I did an abbreviated English text with phoenetic Sanskrit in 2007, in support of an empowerment given by the Ninth Ogyen Tulku (Ogyen Gyurmed Wanggyal Rinpoche) in Alhambra, California -- very close to the one I will present here as Part 5 of our series.
I want to add my hope that this series has been of some benefit.
I will tell you quite candidly that it would be not entirely appropriate to attempt this practice without the associated empowerment.
However, I fully understand that your circumstances may be such that you have little hope of receiving such empowerment. For example: you may live in a far off place, where lamas never wander. You may have limitations that prevent you from traveling to receive the empowerment. Maybe you know a lama, but he has not accomplished this practice and so cannot give the empowerment.
A khenpo that I respect very much -- Khenpo Karthar Rinpoche -- has written about this issue, and I like his approach:
"Some people try to practice without having received empowerment or lung. Without these prerequisites -- or if their practice is incomplete -- though there may be some blessing, it will not be as effective. And certainly all aspects must be complete in order to attain any kind of realization."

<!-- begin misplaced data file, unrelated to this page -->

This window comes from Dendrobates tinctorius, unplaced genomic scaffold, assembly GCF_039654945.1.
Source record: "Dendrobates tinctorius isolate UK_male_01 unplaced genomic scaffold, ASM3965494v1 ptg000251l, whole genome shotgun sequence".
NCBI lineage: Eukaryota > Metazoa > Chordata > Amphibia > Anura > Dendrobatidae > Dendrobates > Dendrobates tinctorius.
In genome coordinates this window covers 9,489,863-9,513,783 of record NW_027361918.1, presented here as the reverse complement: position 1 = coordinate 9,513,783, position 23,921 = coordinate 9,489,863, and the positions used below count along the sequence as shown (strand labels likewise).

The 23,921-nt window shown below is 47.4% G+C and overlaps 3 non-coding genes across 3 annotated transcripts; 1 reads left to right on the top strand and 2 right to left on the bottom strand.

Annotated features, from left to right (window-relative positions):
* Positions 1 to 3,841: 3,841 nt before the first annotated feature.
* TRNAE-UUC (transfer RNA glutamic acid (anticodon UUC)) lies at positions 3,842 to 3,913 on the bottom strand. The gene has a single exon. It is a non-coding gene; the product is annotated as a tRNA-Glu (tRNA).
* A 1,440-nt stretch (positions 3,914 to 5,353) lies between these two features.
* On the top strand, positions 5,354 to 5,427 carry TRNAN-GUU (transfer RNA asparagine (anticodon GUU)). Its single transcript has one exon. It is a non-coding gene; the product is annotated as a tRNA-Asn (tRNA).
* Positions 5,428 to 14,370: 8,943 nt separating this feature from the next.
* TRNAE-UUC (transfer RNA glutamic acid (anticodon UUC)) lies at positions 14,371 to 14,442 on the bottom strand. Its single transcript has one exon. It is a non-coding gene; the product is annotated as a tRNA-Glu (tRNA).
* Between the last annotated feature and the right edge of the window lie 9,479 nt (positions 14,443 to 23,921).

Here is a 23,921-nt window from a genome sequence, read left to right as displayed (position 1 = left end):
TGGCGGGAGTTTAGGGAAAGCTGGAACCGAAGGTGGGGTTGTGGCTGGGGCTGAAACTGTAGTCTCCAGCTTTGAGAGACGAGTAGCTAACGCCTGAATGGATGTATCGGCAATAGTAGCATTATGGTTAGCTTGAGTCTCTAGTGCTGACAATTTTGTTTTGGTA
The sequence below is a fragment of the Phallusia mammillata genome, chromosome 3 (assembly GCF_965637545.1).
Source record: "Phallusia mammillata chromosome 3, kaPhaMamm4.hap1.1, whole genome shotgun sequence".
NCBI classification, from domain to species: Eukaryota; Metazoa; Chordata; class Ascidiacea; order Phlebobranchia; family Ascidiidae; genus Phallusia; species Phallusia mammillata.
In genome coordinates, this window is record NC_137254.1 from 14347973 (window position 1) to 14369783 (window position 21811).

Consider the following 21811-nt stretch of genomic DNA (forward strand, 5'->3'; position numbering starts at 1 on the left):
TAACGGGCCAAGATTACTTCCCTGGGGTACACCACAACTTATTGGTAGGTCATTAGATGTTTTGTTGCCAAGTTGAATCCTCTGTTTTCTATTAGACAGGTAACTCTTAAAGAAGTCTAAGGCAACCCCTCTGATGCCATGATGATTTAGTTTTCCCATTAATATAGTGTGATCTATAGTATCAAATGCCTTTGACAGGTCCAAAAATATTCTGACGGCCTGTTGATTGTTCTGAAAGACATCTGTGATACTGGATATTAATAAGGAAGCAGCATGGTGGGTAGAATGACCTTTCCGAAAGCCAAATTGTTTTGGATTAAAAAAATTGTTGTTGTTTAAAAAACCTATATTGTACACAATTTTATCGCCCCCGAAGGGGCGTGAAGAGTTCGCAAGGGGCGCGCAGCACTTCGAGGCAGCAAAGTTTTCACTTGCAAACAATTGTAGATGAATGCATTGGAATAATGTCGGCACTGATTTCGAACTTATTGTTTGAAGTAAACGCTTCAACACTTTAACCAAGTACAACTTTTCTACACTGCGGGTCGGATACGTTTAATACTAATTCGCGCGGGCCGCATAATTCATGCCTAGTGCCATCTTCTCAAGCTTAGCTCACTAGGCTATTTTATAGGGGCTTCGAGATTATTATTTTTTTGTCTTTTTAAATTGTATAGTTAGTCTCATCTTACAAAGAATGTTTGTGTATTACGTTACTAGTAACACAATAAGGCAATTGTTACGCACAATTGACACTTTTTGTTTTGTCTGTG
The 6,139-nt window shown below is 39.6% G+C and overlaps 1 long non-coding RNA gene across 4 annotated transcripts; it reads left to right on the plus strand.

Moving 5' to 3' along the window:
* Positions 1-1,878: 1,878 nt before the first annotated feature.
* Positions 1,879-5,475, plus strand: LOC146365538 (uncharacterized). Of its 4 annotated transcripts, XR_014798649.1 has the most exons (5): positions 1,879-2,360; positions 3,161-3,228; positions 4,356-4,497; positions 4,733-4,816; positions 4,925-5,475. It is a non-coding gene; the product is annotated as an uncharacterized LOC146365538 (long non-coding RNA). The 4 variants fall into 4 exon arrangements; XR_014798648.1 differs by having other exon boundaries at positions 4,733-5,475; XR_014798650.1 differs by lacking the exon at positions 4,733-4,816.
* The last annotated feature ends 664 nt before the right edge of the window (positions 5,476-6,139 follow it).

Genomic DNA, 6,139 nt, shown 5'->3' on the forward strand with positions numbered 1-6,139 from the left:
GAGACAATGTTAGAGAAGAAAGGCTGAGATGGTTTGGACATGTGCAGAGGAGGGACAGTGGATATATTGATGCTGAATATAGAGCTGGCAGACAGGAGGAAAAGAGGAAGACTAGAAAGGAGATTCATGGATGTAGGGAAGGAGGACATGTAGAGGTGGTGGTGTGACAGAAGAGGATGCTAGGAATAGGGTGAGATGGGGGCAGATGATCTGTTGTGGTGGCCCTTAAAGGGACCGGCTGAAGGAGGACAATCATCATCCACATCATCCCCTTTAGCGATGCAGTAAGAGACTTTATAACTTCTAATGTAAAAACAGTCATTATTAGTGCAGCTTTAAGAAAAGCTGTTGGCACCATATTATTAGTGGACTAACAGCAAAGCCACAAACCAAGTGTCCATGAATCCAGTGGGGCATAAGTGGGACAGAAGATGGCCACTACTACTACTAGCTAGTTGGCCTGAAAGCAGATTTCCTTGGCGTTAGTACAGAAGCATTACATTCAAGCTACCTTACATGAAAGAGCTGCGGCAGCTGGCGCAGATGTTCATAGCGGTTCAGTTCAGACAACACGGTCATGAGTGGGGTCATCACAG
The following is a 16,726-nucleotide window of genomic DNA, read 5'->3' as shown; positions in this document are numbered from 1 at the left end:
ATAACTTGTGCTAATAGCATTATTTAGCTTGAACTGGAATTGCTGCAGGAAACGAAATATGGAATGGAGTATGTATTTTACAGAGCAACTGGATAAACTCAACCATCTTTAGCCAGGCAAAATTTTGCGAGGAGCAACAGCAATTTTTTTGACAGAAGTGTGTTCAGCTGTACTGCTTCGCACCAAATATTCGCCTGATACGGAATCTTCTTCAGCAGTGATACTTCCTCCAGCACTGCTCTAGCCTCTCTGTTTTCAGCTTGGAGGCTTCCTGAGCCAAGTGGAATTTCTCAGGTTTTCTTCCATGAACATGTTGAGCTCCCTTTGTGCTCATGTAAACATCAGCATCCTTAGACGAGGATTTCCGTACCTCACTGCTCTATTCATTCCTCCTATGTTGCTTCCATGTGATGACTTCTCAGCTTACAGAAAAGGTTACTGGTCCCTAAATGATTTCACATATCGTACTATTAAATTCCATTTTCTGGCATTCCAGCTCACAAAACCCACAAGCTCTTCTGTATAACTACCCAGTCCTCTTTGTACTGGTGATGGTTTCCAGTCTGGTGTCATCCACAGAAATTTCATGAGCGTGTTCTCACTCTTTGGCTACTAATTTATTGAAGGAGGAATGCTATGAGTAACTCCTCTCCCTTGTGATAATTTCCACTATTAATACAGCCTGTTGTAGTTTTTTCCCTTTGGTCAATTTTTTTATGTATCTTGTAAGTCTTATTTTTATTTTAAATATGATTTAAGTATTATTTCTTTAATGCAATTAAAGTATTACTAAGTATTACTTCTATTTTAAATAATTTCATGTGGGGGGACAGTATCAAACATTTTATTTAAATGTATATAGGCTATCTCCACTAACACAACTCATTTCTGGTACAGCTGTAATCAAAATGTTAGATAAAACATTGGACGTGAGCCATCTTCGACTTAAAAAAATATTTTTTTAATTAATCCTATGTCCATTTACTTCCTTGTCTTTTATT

If you require a particular empowerment, and if your motivation is pure, it has been my experience that you can practice the deity's mantra as a form of request. You are in essence telling the deity you want to engage in the practice, and that you desire a connection, but you lack the empowerment. For example: after accumulating 100,000 mantras, it often happens that the necessary conditions suddenly materialize.
This really depends upon your sincerity and the purity of your motivation. If your motivation is absolutely pure, the deity himself will come and bestow the empowerment -- but, most people seem to think that is very rare. Even if it isn't as rare as people suppose, there is always our capacity for self-deception to consider. We may deceive ourselves that the deity has bestowed the empowerment, when in fact nothing at all has happened.
So, really, to remove all doubt: the best thing is to create the conditions that make it possible for you to receive the empowerment.
Did I tell you?
White Mahakala grants wishes.
Brief Daily Practice of the Rapidly Acting Lord of Pristine Awareness,
The Jewel, King of Power